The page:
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St. Elsewhere (1982)

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  Summary  

The series had a large ensemble cast, a "realistic" visual style, and a profusion of interlocking stories, and could be regarded as something of a "serial" for its ongoing storylines that continued over the course of many episodes, and sometimes multiple seasons. Its influence can be seen in Northern Exposure, another Brand-Falsey series, as well as in other medical dramas, such as ER and Chicago Hope. The series was well regarded by critics and received 13 Emmys during its six-season run.

The producers for the series were Bruce Paltrow, Mark Tinker, John Masius, Tom Fontana, John Falsey and Abby Singer. Tinker, Masius, Fontana, and Paltrow wrote a number of episodes as well; other writers included John Tinker, John Ford Noonan, Charles H. Eglee, Eric Overmyer, Channing Gibson, and Aram Saroyan.

In addition to established actors Ed Flanders, Norman Lloyd and William Daniels, St. Elsewhere is also noted for a strong ensemble cast that included David Morse, Alfre Woodard, Bruce Greenwood, Helen Hunt, Christina Pickles, Kyle Secor, Ed Begley, Jr., Stephen Furst, Howie Mandel, Mark Harmon and Denzel Washington. The series is credited with helping propel the careers of several St. Elsewhere performers, such as Begley, Hunt, Morse, Mandel, Harmon and Washington, to greater heights of film and television stardom, which they enjoyed subsequent to the show.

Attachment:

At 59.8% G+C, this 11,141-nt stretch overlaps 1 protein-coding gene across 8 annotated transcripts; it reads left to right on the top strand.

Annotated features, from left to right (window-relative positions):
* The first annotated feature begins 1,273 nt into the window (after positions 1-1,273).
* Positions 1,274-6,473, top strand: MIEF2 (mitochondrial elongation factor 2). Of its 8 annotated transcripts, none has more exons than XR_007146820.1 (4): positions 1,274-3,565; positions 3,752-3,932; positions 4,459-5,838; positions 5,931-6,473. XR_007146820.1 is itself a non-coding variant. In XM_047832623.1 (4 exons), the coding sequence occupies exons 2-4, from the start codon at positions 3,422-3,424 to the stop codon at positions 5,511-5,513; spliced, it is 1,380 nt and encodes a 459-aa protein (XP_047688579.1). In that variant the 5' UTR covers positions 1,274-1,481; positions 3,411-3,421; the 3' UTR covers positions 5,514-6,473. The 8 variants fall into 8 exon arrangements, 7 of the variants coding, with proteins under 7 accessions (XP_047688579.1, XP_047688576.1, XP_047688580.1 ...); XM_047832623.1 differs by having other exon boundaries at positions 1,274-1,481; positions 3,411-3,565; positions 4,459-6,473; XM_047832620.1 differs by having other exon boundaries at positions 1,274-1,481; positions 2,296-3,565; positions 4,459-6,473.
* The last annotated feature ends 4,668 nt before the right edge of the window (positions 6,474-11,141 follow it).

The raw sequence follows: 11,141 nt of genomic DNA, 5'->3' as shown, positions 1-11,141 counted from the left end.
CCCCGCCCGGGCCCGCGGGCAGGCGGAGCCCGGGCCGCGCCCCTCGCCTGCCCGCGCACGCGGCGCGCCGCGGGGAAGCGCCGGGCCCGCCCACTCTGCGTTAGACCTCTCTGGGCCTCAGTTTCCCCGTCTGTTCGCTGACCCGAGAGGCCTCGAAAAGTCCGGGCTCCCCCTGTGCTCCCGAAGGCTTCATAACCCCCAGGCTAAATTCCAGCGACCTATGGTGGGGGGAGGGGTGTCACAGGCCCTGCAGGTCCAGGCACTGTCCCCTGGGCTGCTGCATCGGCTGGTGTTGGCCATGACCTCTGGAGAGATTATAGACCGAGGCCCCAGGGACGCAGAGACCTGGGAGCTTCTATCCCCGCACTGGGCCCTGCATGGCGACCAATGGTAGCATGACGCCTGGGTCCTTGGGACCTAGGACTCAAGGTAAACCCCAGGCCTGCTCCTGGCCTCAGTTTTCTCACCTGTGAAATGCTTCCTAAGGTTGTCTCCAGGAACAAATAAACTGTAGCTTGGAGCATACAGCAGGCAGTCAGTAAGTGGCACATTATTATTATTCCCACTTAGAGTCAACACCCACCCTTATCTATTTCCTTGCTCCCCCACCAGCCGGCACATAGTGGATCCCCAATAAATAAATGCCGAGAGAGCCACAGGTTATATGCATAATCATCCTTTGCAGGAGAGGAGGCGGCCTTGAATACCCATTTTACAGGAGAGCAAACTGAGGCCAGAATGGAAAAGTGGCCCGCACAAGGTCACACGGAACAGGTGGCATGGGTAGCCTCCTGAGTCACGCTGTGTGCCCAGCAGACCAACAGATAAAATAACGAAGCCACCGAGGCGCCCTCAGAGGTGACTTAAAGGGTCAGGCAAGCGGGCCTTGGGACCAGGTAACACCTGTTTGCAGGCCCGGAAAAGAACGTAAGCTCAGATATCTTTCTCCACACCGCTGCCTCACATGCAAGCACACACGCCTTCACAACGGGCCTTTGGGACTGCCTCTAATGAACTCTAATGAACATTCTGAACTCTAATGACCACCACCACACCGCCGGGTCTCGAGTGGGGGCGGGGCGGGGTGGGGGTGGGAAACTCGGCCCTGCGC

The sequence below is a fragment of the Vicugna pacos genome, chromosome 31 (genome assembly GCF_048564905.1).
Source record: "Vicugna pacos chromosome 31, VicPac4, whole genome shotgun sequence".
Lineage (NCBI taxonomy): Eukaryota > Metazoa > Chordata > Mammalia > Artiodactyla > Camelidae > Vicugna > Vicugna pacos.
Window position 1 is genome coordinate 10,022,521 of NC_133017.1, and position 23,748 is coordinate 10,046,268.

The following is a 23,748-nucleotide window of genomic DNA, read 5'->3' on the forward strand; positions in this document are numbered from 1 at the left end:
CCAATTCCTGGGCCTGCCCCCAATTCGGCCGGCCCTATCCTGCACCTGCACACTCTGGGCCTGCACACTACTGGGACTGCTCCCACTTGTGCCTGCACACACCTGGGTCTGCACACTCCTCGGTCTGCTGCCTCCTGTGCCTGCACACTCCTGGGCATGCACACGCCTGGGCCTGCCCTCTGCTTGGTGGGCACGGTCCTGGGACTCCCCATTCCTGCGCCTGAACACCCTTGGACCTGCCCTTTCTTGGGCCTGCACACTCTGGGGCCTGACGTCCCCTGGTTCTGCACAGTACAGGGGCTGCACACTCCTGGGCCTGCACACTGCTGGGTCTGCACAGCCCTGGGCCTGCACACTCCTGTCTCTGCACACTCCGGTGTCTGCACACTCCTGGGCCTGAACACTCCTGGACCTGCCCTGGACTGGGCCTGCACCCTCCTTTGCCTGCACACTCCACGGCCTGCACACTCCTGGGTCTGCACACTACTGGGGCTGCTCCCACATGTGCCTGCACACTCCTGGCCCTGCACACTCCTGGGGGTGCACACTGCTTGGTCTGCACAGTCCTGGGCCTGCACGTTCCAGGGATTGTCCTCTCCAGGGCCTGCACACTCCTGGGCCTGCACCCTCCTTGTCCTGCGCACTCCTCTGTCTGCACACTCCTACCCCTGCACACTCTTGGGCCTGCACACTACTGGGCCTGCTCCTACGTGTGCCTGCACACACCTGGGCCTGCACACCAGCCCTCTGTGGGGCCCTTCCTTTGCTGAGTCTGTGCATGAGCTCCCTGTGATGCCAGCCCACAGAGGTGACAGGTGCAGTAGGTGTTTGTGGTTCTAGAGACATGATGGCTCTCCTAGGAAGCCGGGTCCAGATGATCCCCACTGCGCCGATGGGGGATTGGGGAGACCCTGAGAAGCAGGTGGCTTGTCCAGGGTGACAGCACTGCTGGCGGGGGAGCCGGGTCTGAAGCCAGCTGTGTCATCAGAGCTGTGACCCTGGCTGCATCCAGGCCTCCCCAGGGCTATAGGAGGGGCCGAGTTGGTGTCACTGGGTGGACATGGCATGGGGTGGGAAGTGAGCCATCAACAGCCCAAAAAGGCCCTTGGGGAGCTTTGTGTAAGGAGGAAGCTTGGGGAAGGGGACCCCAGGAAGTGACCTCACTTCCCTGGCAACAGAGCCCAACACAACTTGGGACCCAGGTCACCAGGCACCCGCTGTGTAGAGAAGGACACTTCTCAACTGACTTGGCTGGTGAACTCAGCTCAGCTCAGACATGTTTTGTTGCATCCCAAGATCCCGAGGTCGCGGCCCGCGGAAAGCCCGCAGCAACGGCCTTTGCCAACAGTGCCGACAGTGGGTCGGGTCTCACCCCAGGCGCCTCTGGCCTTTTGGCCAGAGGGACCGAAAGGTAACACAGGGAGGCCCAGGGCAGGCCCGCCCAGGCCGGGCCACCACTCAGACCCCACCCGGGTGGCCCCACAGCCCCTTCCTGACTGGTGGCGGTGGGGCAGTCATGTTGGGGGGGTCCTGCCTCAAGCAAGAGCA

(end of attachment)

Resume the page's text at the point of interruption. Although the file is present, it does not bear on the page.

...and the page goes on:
The show's main and end title theme was composed by famed jazz musician and composer Dave Grusin. Noted film and TV composer J.A.C. Redford wrote the show's score. No soundtrack was ever released, but the theme was released in two different versions: the original TV mix and edit appeared on TVT Records' compilation Television's Greatest Hits, Vol. 3: 70s & 80s, and Grusin recorded a full-length version for inclusion on his Night Lines album, released in 1983.

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Whole or part of the information contained in this card come from the Wikipedia article "A cuore aperto", licensed under CC-BY-SA full list of contributors here.